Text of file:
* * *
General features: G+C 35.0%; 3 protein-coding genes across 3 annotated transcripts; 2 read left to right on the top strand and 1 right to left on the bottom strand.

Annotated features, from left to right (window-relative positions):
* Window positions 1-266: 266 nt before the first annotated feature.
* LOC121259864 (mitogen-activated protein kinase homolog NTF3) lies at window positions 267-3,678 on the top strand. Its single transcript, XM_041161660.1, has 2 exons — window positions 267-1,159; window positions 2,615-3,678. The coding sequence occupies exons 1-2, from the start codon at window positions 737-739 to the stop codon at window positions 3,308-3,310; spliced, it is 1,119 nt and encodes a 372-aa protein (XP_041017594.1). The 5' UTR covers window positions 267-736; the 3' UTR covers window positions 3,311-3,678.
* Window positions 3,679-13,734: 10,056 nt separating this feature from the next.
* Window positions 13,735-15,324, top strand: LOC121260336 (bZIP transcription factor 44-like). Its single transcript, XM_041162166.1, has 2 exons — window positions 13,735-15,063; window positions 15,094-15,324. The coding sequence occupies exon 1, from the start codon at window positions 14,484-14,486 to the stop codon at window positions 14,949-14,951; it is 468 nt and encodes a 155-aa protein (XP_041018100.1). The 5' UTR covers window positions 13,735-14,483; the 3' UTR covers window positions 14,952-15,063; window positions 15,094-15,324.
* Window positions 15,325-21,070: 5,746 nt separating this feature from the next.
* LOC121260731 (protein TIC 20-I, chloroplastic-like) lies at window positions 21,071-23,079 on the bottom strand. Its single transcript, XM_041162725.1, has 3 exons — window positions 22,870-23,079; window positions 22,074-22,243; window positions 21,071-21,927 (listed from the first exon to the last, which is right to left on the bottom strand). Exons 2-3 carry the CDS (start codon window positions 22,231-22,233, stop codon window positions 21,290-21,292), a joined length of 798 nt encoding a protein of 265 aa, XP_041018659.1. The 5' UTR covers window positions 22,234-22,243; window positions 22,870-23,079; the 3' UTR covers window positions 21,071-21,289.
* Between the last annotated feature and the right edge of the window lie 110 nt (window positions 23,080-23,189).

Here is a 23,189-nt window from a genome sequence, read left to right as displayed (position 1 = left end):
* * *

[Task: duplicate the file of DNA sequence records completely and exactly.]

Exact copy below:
General features: G+C 35.0%; 3 protein-coding genes across 3 annotated transcripts; 2 read left to right on the top strand and 1 right to left on the bottom strand.

Annotated features, from left to right (window-relative positions):
* Window positions 1-266: 266 nt before the first annotated feature.
* LOC121259864 (mitogen-activated protein kinase homolog NTF3) lies at window positions 267-3,678 on the top strand. Its single transcript, XM_041161660.1, has 2 exons — window positions 267-1,159; window positions 2,615-3,678. The coding sequence occupies exons 1-2, from the start codon at window positions 737-739 to the stop codon at window positions 3,308-3,310; spliced, it is 1,119 nt and encodes a 372-aa protein (XP_041017594.1). The 5' UTR covers window positions 267-736; the 3' UTR covers window positions 3,311-3,678.
* Window positions 3,679-13,734: 10,056 nt separating this feature from the next.
* Window positions 13,735-15,324, top strand: LOC121260336 (bZIP transcription factor 44-like). Its single transcript, XM_041162166.1, has 2 exons — window positions 13,735-15,063; window positions 15,094-15,324. The coding sequence occupies exon 1, from the start codon at window positions 14,484-14,486 to the stop codon at window positions 14,949-14,951; it is 468 nt and encodes a 155-aa protein (XP_041018100.1). The 5' UTR covers window positions 13,735-14,483; the 3' UTR covers window positions 14,952-15,063; window positions 15,094-15,324.
* Window positions 15,325-21,070: 5,746 nt separating this feature from the next.
* LOC121260731 (protein TIC 20-I, chloroplastic-like) lies at window positions 21,071-23,079 on the bottom strand. Its single transcript, XM_041162725.1, has 3 exons — window positions 22,870-23,079; window positions 22,074-22,243; window positions 21,071-21,927 (listed from the first exon to the last, which is right to left on the bottom strand). Exons 2-3 carry the CDS (start codon window positions 22,231-22,233, stop codon window positions 21,290-21,292), a joined length of 798 nt encoding a protein of 265 aa, XP_041018659.1. The 5' UTR covers window positions 22,234-22,243; window positions 22,870-23,079; the 3' UTR covers window positions 21,071-21,289.
* Between the last annotated feature and the right edge of the window lie 110 nt (window positions 23,080-23,189).

Here is a 23,189-nt window from a genome sequence, read left to right as displayed (position 1 = left end):